This problem is from David Morin's Introduction to Classical Mechanics, Chapter 3, Problem 7:
A block is placed on a plane inclined at angle θ. The coefficient of friction between
the block and the plane is μ = tan θ. The block is given a kick so that it initially
moves with speed V horizontally along the plane (that is, in the direction perpen-
dicular to the direction pointing straight down the plane). What is the speed of the
block after a very long time?
I've set up the equations and shown that the force (along the plane) from the effect of gravity is equal to the friction force (along the plane). The issue is understanding what it is saying about the initial motion.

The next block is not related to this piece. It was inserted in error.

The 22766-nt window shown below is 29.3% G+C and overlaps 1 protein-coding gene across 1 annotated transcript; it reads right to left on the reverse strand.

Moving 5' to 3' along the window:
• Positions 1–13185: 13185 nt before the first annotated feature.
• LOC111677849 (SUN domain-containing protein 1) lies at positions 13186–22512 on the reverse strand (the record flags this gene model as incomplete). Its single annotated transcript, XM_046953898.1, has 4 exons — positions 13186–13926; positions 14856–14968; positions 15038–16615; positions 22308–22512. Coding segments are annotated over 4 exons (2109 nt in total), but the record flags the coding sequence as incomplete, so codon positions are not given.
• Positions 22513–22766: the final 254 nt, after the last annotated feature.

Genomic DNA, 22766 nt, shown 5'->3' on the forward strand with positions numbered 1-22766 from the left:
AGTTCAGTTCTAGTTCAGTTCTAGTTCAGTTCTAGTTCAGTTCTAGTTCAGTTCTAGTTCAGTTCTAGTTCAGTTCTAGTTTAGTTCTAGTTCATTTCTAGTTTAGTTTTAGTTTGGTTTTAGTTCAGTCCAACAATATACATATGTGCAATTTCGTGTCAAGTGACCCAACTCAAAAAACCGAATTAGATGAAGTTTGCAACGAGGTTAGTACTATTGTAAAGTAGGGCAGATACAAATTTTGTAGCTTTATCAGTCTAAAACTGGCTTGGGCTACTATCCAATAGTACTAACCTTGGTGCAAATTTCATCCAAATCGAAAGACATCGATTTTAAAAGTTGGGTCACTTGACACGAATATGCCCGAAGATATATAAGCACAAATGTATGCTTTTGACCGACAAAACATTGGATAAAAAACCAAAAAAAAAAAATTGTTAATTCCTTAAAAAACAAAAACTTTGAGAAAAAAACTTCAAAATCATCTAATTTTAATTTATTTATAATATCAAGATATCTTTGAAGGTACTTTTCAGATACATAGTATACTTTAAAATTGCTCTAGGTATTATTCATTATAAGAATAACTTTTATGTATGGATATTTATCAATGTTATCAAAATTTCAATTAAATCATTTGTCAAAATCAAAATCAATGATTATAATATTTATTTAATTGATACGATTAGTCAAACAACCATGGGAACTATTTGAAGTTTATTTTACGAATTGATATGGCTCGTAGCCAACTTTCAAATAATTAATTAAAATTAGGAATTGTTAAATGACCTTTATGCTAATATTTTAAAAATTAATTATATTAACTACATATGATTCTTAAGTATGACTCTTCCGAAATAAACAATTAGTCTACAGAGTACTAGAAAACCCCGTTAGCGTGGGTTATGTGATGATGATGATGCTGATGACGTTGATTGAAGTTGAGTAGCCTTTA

The Attempt at a Solution
What does it mean to move "horizontally along the plane"? Is this the same as moving along the plane? That's usually how these questions are set up. One complication is that the title of the question is "Sliding sideways along a plane" and this is a different title from question 6, which is "Sliding down a plane" and can easily be solved.
The part in parentheses (that is, in the direction . . .) suggests that the block is moving perpendicular to the (inclined) plane because the motion is perpendicular to the direction pointing straight down the plane. Or is this perpendicular to the level ground because the direction pointing straight down the plane is the vertical direction?
The solution is not helpful and says at the end that after a long time, the block is essentially moving down the plane. How else is it supposed to move if it doesn't move down the plane? Shouldn't the block always be moving down the plane if the acceleration down the plane is zero, as the solution states?